A walk through history at Fort Sylvia, Kapit
If you happen to be cruising down Sarawak’s longest river, the Batang Rajang and find yourself in Kapit town, your stay would not be complete without a visit to Fort Sylvia.
Built in 1880, Fort Sylvia is one of the most historical sites in Sarawak. It may be hard to visit if you are a casual tourist as the town of Kapit itself is only accessible by two-hour expressboat ride from Sibu, but you can see the impressive belian fort as soon as you exit the Kapit Passengers Terminal.
It used to be called Kapit Fort or Kubu Kapit until 1925 when it was named after Ranee Sylvia Brooke, wife to the third White Rajah, Charles Vyner Brooke.
Under the Brooke administration, the fort was used as an administrative centre for the Upper Rejang area. Back then, the Sarawak Rangers, a para-military force were also stationed at the fort.
Over the years, the fort also housed the District Office, District Courthouse and later the Resident’s Office in 1973.
In May 1997, the Tun Jugah Foundation was given the responsibility to manage the fort, turning it into a museum.
1924 Peace-making Ceremony at Fort Sylvia
During my visit to Fort Sylvia, I introduced myself to the staff as a Kayan, explaining that my mother was from Belaga.
They were quick to point out that the fort was where my ancestors made peace with the Ibans in the area.
History has it that there were conflicts between the Iban and the Orang Ulu during Charles Brooke’s reign due to the Iban migration upriver in the Rajang River basin.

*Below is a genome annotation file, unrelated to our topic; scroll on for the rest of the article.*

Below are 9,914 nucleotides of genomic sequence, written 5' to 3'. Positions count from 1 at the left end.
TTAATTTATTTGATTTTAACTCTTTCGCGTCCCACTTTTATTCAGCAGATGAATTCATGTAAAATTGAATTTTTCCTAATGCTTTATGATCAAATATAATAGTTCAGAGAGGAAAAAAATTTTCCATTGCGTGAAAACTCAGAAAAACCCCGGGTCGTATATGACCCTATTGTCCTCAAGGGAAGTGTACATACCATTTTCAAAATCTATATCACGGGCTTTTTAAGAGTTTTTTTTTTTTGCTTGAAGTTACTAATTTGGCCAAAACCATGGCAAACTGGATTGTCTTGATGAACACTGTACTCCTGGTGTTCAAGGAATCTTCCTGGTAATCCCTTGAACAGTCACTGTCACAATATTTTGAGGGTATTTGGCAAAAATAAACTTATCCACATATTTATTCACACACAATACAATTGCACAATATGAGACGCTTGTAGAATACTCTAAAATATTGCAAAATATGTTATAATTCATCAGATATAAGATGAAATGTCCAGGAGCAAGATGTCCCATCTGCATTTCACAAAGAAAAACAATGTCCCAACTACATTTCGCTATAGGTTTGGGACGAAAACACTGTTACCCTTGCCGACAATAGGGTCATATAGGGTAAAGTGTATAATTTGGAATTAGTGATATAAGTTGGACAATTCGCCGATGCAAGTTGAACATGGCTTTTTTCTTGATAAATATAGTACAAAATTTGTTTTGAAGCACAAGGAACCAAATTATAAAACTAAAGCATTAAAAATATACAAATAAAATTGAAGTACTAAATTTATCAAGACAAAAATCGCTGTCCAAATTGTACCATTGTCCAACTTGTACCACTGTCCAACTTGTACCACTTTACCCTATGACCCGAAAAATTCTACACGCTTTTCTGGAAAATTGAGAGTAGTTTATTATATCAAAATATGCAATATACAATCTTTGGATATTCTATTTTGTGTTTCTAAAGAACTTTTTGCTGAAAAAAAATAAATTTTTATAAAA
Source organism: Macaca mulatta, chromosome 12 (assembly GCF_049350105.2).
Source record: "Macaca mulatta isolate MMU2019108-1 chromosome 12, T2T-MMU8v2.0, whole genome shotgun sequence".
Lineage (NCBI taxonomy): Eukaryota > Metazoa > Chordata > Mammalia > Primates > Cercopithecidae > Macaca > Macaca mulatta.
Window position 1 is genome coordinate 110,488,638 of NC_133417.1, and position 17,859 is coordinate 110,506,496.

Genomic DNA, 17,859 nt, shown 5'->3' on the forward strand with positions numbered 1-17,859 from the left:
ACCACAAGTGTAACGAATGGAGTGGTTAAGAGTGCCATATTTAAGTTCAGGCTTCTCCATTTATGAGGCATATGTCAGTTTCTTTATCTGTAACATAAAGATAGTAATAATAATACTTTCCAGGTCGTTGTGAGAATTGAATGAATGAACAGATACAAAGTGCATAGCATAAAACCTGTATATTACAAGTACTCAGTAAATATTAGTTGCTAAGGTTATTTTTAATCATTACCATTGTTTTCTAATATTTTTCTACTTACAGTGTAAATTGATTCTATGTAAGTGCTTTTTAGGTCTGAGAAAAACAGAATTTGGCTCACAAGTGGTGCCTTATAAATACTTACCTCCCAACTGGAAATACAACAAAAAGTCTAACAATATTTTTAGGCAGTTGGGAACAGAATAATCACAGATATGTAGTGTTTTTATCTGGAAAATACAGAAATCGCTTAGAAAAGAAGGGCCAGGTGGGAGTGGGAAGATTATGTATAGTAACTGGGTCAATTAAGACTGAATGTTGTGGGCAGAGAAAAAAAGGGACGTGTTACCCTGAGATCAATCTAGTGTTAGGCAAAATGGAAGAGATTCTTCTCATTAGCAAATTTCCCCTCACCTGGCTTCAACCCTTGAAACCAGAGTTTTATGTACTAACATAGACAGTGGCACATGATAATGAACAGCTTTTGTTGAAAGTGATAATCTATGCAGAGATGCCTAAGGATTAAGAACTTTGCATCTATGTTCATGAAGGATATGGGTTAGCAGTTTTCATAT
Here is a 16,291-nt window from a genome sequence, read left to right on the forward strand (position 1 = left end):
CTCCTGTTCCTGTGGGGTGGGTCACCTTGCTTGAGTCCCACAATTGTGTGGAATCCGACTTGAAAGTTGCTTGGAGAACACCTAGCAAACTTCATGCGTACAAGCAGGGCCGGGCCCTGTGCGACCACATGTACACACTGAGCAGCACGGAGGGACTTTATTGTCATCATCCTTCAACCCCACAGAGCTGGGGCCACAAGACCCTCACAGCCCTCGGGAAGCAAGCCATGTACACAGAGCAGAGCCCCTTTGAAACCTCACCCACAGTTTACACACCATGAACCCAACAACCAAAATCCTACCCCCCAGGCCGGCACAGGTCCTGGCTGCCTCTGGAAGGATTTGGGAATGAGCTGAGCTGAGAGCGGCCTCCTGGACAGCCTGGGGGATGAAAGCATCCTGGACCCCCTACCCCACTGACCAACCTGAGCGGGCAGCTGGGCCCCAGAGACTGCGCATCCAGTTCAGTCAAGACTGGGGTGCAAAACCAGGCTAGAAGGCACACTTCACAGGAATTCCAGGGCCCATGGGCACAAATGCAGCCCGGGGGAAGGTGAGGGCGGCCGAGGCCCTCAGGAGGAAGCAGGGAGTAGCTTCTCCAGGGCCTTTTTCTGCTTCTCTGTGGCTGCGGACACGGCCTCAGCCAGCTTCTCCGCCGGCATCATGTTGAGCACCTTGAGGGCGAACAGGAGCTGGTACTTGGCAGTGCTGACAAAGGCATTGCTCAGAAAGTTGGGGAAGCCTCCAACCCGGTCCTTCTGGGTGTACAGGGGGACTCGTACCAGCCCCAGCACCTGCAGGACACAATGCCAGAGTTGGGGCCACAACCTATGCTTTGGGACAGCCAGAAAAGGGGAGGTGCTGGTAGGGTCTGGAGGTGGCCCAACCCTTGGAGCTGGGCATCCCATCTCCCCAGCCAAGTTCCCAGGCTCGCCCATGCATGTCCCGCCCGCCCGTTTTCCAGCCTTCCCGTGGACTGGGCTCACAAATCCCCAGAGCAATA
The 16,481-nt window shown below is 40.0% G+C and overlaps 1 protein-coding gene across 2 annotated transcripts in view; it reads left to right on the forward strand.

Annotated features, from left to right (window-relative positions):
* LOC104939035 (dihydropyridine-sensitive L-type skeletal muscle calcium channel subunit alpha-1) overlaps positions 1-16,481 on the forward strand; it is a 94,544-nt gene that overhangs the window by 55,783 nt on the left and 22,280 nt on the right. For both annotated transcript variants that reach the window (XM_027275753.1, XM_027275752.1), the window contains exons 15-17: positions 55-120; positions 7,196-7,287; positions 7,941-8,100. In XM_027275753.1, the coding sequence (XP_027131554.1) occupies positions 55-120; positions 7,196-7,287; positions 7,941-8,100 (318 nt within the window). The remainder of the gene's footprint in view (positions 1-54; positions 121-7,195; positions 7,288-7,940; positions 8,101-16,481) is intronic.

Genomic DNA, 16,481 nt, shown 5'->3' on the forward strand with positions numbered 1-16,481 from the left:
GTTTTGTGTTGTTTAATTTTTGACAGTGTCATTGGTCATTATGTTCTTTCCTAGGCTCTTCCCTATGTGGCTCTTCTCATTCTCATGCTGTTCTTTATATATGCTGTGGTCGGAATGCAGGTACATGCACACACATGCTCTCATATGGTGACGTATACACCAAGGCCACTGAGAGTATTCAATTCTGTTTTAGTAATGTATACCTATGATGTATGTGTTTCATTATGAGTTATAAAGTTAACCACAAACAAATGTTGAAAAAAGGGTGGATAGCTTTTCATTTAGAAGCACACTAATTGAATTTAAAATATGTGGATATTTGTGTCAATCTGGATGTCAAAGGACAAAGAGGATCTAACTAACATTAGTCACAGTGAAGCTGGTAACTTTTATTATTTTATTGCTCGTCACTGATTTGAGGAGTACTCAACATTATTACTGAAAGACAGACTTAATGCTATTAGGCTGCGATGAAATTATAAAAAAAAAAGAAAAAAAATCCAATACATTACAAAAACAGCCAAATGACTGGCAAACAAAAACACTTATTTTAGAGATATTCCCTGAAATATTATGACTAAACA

Headhunting was rampant. There were Ibans who openly revolted against the Rajah’s rule prohibiting them to migrate into selected rivers in the area.
Peace was slowly restored after 1919 when Charles Brooke launched an expedition in the area to eliminate these rebels.
Finally in 1924, they held a peace-making ceremony to commemorate the end of the tribal conflicts. A preliminary peace-making ceremony had been held the evening before on Nov 15 at Long Nawang, North Kalimantan, where a group of Kenyahs performed a war dance for the attendees.
The ceremony at Fort Sylvia took place on Nov 16 between the Kayans, Kenyahs and Kajangs of the Apo Kayan and Balui river with the Ibans of Batang Rajang and Batang Ai.
The ceremony started with the killing of one pig and the sprinkling of the pig’s blood. Some of the tribe leaders performed prayers during the ceremony which ended with the presentation of ancient jars and gongs to each of the tribe leaders from Charles Brooke.
Today, there is a small memorial located in front of the fort to mark the event.
It reads: “This Stone is to commemorate the Peace-making Ceremony between the Kayan, Kenyah and Kajang of the Apoh Kayan and the Balui River; and the Iban of Batang Rejang and Batang Ai head-waters, on 16 November 1924.”
One of the world’s largest amber deposits
A visit to Fort Sylvia also taught me about one of Sarawak’s valuable yet underrated natural resources – amber.
One of the world’s largest amber deposits was discovered in the Merit-Pila Coal Field along the Batang Rajang.
Geologists also found the largest piece of amber in the world in this area. Even more surprising is the age of the amber as it is estimated to be approximately 20 million years old.
The colours of amber vary from black to white and sometimes with shades of orange, red, yellow and brown.
Visitors can admire a small collection of amber carvings by local artist Kojan Kabeng from Punan Bah in one of the exhibits at Fort Sylvia.
Learning about Kapit and its rich history
The museum also depicts the history of Kapit through old photos of its community leaders as well as a selection of Iban costumes and textiles.
One of Tun Jugah Foundation’s objectives is to promote Iban traditional weaving. As such, the fort also displays weaving tools and raw materials for making pua kumbu.
While Kapit can only be accessed by expressboat for now, a 120km road from Sibu to Kapit is slated for completion by 2020.
Visit Tun Jugah Foundation for more information about Fort Sylvia.
Read other articles about forts in Sarawak here: